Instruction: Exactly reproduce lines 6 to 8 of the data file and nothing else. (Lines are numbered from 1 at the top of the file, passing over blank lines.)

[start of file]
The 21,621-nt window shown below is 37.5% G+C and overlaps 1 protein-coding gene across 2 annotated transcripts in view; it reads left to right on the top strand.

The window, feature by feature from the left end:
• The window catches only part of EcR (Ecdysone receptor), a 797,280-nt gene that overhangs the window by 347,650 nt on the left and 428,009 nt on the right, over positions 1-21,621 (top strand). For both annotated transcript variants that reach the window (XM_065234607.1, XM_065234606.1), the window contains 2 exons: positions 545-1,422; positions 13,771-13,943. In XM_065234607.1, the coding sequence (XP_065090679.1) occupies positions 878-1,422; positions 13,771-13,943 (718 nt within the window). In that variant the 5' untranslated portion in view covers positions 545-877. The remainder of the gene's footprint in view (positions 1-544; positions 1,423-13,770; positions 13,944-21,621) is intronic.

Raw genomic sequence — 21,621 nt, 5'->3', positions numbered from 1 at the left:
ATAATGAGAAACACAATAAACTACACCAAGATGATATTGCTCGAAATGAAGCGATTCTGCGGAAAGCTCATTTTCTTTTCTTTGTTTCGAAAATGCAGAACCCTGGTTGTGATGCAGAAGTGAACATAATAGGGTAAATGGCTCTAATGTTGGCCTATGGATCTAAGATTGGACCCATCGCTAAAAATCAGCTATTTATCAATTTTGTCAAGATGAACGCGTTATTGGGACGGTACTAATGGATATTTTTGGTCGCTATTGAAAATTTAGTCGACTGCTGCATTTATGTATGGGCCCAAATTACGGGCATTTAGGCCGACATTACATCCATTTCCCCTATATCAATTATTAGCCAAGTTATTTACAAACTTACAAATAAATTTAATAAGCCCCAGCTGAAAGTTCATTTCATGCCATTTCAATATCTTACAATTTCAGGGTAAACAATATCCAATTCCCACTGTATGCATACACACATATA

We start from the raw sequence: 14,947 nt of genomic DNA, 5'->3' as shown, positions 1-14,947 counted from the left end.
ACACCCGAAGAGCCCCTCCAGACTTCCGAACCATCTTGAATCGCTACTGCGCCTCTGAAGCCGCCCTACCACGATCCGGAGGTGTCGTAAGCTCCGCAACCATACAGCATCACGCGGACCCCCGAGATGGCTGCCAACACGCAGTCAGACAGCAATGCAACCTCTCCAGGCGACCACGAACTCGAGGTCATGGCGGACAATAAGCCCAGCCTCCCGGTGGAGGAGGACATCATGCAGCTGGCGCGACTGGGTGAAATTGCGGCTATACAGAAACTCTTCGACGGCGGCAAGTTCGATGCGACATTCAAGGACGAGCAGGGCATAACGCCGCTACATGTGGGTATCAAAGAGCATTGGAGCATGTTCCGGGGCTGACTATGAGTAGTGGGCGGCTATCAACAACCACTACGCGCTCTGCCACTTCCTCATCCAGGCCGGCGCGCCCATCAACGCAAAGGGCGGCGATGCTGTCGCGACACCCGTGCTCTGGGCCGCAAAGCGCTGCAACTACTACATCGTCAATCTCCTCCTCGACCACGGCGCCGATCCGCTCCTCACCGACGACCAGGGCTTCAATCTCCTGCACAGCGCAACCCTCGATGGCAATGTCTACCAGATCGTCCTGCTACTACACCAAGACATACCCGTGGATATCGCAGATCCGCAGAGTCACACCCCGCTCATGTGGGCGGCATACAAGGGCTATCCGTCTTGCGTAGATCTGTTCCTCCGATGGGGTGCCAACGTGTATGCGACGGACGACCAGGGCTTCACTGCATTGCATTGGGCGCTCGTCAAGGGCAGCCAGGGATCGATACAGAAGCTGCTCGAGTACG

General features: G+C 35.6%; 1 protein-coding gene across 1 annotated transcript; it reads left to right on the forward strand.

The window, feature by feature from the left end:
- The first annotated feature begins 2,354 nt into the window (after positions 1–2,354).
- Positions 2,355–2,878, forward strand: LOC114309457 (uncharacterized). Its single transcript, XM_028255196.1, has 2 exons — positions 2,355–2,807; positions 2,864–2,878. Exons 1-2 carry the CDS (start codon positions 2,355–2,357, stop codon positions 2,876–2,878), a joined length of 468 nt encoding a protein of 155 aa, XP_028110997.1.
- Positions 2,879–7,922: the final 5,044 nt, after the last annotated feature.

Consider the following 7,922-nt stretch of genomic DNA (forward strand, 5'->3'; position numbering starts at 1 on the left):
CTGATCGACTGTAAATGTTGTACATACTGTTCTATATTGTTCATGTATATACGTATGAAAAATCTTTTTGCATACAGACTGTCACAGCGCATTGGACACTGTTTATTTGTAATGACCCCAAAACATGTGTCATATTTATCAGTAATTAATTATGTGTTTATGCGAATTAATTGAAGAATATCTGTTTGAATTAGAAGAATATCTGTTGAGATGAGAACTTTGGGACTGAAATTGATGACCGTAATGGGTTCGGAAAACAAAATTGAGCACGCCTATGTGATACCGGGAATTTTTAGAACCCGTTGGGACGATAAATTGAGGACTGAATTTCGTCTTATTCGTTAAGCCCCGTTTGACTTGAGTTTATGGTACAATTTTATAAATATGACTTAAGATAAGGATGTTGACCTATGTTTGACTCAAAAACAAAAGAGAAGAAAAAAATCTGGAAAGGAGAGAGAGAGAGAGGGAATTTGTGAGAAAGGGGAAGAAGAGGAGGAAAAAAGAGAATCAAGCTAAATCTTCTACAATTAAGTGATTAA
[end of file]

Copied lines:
We start from the raw sequence: 14,947 nt of genomic DNA, 5'->3' as shown, positions 1-14,947 counted from the left end.
ACACCCGAAGAGCCCCTCCAGACTTCCGAACCATCTTGAATCGCTACTGCGCCTCTGAAGCCGCCCTACCACGATCCGGAGGTGTCGTAAGCTCCGCAACCATACAGCATCACGCGGACCCCCGAGATGGCTGCCAACACGCAGTCAGACAGCAATGCAACCTCTCCAGGCGACCACGAACTCGAGGTCATGGCGGACAATAAGCCCAGCCTCCCGGTGGAGGAGGACATCATGCAGCTGGCGCGACTGGGTGAAATTGCGGCTATACAGAAACTCTTCGACGGCGGCAAGTTCGATGCGACATTCAAGGACGAGCAGGGCATAACGCCGCTACATGTGGGTATCAAAGAGCATTGGAGCATGTTCCGGGGCTGACTATGAGTAGTGGGCGGCTATCAACAACCACTACGCGCTCTGCCACTTCCTCATCCAGGCCGGCGCGCCCATCAACGCAAAGGGCGGCGATGCTGTCGCGACACCCGTGCTCTGGGCCGCAAAGCGCTGCAACTACTACATCGTCAATCTCCTCCTCGACCACGGCGCCGATCCGCTCCTCACCGACGACCAGGGCTTCAATCTCCTGCACAGCGCAACCCTCGATGGCAATGTCTACCAGATCGTCCTGCTACTACACCAAGACATACCCGTGGATATCGCAGATCCGCAGAGTCACACCCCGCTCATGTGGGCGGCATACAAGGGCTATCCGTCTTGCGTAGATCTGTTCCTCCGATGGGGTGCCAACGTGTATGCGACGGACGACCAGGGCTTCACTGCATTGCATTGGGCGCTCGTCAAGGGCAGCCAGGGATCGATACAGAAGCTGCTCGAGTACG

General features: G+C 35.6%; 1 protein-coding gene across 1 annotated transcript; it reads left to right on the forward strand.